A Path Less Traveled For Anglers and Hikers

Outdoor Bob Touts Deckers’ Hide-away Route

~ by Bob Volpe ~

If you’re looking for a hike that isn’t packed with people, the Wigwam Creek trail near Deckers may be just what you’re looking for, especially if you fish.

Wigwam Creek is a small stream with a good supply of Brook Trout. The Wigwam Trail testifies to what survived, following the massive Hayman Fire of 2002. Lush, green, heavy vegetation and tall evergreen trees are a welcome sight. Off of the beaten path, the trail is lightly used compared to other trails in the Lost Creek Wilderness area.

Wigwam Trail provides access to Lost Creek Wilderness and to Wigwam Park where the trail continues beyond the South Park Ranger District boundary.  This moderate trail is a total of 11 miles and intersects with Brookside-McCurdy, Rolling Creek, and Goose Creek Trails enabling hikers to form their own loops.

All along the trail, the creek provides great fishing for small brook trout that are plentiful there.

Thanks to the hard work of beavers, nature’s engineers, there are also many beaver ponds along the way. These ponds hold plenty of brookies in the 8-10” range.

If fishing is your prime directive, the Gil Trail, which is also located at the same trailhead as the Wigwam Trail, is where you want to go. This 3.5 mile trail follows along the west shoreline of the South Fork of the South Platte River from just above Wigwam Club (private), upstream to the gaging station just below the Cheesman Lake Dam. As such, the trail serves as the primary access for those wishing to fish this three mile stretch of the river. This stretch of the river is considered good for brown and rainbow trout, and special “Catch and Release” rules are in effect. If you choose to hike to the gaging station, allow 2 to 2 ¼ hours one way.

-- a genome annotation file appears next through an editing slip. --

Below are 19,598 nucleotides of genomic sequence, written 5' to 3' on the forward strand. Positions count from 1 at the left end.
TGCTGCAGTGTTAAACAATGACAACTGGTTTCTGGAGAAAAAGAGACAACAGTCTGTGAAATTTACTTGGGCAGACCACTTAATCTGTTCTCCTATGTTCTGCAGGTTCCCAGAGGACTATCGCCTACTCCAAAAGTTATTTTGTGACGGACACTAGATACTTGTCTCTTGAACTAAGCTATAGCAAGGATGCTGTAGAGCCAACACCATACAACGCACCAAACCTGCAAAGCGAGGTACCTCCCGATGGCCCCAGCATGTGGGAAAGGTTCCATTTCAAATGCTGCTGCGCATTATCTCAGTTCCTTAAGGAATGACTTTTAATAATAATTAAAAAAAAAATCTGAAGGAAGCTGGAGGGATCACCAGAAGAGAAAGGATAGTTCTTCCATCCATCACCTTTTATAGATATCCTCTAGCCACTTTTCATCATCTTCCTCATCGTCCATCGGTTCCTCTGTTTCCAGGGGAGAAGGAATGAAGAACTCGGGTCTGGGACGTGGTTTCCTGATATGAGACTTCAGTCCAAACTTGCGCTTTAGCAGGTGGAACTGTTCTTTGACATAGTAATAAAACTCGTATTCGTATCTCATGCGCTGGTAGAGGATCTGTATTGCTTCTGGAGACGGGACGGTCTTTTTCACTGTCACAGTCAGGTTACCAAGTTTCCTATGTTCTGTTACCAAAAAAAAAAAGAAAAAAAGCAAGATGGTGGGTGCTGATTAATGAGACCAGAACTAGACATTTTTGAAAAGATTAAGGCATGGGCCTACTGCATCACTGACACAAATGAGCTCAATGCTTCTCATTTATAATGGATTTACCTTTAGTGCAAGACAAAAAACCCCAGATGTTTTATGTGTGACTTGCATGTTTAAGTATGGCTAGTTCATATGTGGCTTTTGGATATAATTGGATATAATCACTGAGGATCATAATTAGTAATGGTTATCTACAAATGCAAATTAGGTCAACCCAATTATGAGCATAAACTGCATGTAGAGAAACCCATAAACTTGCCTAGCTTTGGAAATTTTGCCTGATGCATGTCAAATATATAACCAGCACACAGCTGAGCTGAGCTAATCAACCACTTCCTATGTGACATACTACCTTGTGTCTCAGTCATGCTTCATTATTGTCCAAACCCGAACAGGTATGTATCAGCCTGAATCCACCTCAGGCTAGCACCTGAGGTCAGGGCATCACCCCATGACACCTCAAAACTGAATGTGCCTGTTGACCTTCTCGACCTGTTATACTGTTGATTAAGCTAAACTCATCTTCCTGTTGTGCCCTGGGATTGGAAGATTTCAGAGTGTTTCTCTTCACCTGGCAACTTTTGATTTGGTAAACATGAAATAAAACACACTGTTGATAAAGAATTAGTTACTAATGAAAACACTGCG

The first half of the trail is easier walking and the trail is fairly well defined. The second half up to the gaging station is moderately difficult to negotiate. Watch out for the scattered patches of poison ivy along the trail. Also be aware that this section of the South Platte River is very popular with fishermen and tends to be very crowded, even on week days.

The trailhead elevation is 6,548′ and the gaging station elevation is 6,610′ – only a slight elevation gain. But don’t let this fool you, there are numerous places where huge rocks jut out into the river and to get past these obstructions, the trail is routed up over the outcrops. The trail has many “ups and downs,” some are quite steep. The first mile and a half is easier walking on a well-defined trails. Then as you pass Mile 2, the trail narrows and becomes difficult in places.

Directions: Take highway 67 north to Deckers. Take the left turn over the bridge and continue on to the parking lot for the Gil Trail.